Does anyone know if the EASA notice is based on some new input (presumably from early readout of Ethiopian FDR) ?
If not I think this is draconian and frankly unwarranted - they could at the very least allow en-route flights to operate normally as the issue - if there is actually one - is in the takeoff phase.
We don't know what caused the crash of the Ethiopian plane. So how can you know for a fact that whatever issue possibly is at play, only exists in the take-off phase? Perhaps it is a failure mode that can pop-up in any phase and turn a 737 MAX into an impact crater for CEOs to rummage through. We simply don't know, so safety should be the main priority here.

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Old 12th Mar 2019, 22:54
  #867 (permalink)  
 
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Originally Posted by DaveReidUK View Post
Updated FAA statement:

FAA seems to be incredibly stubborn. Interesting to see how it pans out in the end.
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Old 12th Mar 2019, 22:55
  #868 (permalink)  
 
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Originally Posted by KRUSTY 34 View Post
Perhaps, but one has to ponder that the inevitable class action arising from both crashes, along with the evaporation of sales, will certainly test the theory of “Too big to fail”.
At least this will probably hit hard. Will not be so easy (and take Years) to restore trust of the travelling public into the MAX. It had a hard time against the NEO before this. After this it will be even much harder to cope with the NEO.
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Old 12th Mar 2019, 22:56
  #869 (permalink)  
 
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Originally Posted by DaveReidUK View Post
Updated FAA statement:

The FAA is doubling down.
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Old 12th Mar 2019, 22:56
  #870 (permalink)  
 
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It seems the issue is not so much with MCAS as with the engine location relative to the wing.

MCAS reads like a half baked solution to a problem that should not be there in the first place.

If so, this is not the kind of design philosophy I associate with Boeing.

Diverting aircraft in the cruise because they have a problem taking off doesn’t sound like a terribly rational response either.
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Old 12th Mar 2019, 23:01
  #871 (permalink)  
 
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Originally Posted by AlexGG View Post
But my understanding is that these switches do not stop MCAS activity. Is that correct?
That's also my understanding : "control column actuated trim cutout switches" have no effect on MCAS while the "stabilizer trim cutout switches" on the control stand do stop MCAS.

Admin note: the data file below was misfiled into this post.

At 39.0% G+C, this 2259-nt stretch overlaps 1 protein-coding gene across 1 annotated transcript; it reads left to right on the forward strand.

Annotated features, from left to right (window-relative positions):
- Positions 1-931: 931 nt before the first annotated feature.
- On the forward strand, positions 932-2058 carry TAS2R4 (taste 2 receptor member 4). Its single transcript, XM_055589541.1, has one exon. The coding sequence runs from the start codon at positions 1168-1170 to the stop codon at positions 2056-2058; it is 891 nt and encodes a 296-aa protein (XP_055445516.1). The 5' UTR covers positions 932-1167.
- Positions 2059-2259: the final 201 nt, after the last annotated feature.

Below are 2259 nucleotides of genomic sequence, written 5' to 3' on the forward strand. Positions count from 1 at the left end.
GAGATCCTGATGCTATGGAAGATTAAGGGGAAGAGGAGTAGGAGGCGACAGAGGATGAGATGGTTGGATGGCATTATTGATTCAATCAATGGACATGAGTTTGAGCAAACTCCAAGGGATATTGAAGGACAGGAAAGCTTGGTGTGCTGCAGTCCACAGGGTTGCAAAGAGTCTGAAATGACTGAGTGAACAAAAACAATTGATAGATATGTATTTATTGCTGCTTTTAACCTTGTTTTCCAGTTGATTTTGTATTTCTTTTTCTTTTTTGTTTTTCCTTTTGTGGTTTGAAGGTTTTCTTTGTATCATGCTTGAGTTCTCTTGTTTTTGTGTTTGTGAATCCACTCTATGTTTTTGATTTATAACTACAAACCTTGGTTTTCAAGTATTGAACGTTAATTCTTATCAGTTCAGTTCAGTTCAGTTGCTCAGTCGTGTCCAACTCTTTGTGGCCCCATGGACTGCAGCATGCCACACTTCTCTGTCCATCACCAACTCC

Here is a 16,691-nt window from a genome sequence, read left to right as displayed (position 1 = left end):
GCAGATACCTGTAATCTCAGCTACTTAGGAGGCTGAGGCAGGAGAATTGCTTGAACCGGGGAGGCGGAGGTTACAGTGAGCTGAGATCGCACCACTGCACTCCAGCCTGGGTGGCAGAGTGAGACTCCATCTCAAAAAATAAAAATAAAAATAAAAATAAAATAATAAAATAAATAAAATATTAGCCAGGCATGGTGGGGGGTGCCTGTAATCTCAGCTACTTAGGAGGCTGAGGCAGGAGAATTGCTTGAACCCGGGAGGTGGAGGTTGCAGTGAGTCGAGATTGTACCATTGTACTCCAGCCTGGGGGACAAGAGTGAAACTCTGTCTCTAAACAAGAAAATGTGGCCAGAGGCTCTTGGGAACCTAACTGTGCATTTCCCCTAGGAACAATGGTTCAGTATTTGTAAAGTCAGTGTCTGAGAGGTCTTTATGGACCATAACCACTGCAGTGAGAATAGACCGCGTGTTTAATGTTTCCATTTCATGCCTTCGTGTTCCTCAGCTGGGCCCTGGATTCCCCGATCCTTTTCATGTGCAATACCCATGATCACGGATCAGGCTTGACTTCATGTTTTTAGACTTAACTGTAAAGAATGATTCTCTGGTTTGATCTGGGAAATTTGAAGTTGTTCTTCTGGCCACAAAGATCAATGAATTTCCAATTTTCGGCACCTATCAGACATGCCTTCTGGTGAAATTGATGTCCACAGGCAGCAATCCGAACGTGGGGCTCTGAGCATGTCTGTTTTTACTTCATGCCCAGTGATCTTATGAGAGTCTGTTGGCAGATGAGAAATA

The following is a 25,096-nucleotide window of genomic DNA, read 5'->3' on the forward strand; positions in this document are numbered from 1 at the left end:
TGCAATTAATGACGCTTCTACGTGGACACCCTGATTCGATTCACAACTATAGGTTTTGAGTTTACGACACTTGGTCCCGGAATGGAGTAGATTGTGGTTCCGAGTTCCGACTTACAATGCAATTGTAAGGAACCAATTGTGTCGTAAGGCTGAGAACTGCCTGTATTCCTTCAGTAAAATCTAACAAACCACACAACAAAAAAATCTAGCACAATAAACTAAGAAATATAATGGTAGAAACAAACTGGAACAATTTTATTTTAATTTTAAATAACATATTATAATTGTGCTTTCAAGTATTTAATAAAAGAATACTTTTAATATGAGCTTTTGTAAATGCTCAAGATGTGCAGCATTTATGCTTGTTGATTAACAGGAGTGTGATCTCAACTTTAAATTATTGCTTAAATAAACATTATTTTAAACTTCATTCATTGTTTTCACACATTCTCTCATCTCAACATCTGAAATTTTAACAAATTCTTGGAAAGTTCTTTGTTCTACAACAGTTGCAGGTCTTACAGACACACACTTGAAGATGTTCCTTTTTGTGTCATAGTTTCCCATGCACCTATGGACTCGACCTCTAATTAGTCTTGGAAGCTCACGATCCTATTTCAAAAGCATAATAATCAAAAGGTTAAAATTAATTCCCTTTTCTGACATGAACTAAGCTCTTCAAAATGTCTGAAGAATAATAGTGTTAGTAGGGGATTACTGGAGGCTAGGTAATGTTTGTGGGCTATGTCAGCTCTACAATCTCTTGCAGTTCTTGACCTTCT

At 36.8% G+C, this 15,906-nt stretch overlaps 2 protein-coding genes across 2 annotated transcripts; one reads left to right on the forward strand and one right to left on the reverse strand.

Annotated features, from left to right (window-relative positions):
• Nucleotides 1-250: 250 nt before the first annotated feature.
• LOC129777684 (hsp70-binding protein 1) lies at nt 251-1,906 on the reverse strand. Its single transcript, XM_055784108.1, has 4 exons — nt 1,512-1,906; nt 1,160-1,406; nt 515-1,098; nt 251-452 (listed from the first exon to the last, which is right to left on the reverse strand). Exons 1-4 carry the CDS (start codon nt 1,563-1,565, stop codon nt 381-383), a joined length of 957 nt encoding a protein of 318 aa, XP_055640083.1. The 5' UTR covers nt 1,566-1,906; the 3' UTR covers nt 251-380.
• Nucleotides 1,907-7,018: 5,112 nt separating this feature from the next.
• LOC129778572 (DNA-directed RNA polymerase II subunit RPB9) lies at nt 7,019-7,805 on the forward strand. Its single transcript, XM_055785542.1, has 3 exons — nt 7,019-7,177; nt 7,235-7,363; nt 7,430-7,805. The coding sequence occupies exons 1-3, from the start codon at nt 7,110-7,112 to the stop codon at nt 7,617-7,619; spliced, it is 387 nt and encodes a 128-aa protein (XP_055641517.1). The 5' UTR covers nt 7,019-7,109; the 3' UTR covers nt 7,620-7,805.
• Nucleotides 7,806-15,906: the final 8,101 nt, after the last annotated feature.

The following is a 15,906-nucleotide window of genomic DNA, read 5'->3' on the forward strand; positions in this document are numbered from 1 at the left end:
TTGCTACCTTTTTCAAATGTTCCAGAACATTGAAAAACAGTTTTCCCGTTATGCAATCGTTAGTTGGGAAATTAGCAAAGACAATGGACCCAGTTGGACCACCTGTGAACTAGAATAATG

(I understand that it's the AUTOPILOT Cutout switch that does the job).
But I am not a B737 pilot, so I am happy to stand corrected.
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Old 12th Mar 2019, 23:08
  #872 (permalink)  
 
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Yes - This ban is not being followed by carriers even if the country has grounded the aircraft over there airspace.
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Old 12th Mar 2019, 23:12
  #873 (permalink)  
 
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EASA became crazy

Originally Posted by LookingForAJob View Post
I openly admit that I am no fan of the way in which EASA works - being overly reliant on rules and law with sometimes peculiar interpretations of that law - but it's strange to see, following rather than leading, its member States' CAAs, that it chooses to issue an AD which appears to fail to meet the legal requirements set out in Commission Regulation No 748/2012 for such documents.

Of course, if evidence shows that the safety level of this aircraft may be compromised I would hope that this would be declared, even if the details of that evidence are not provided. Overall, as others have suggested, this is a situation which is being driven by public opinion (which may include a good many pilots). Those who claim that it's driven by safety I fear may be deluding themselves. I'm not suggesting that it is wrong that these aircraft are being grounded, but actions are hardly being led by the agencies that are established to protect the travelling and innocent ground-dwelling public.
I agree. A grounding is certainly justified but using an AD for this is ridicolous. Moreover a number of B38M returning flights, that were airborne and at cruising levels, had to divert because of a stupid AD deadline at 19 UTC, leaving hundreds of European citizens somewhere abroad. EASA is a political nonsense tool as much as FAA became a commercial tool.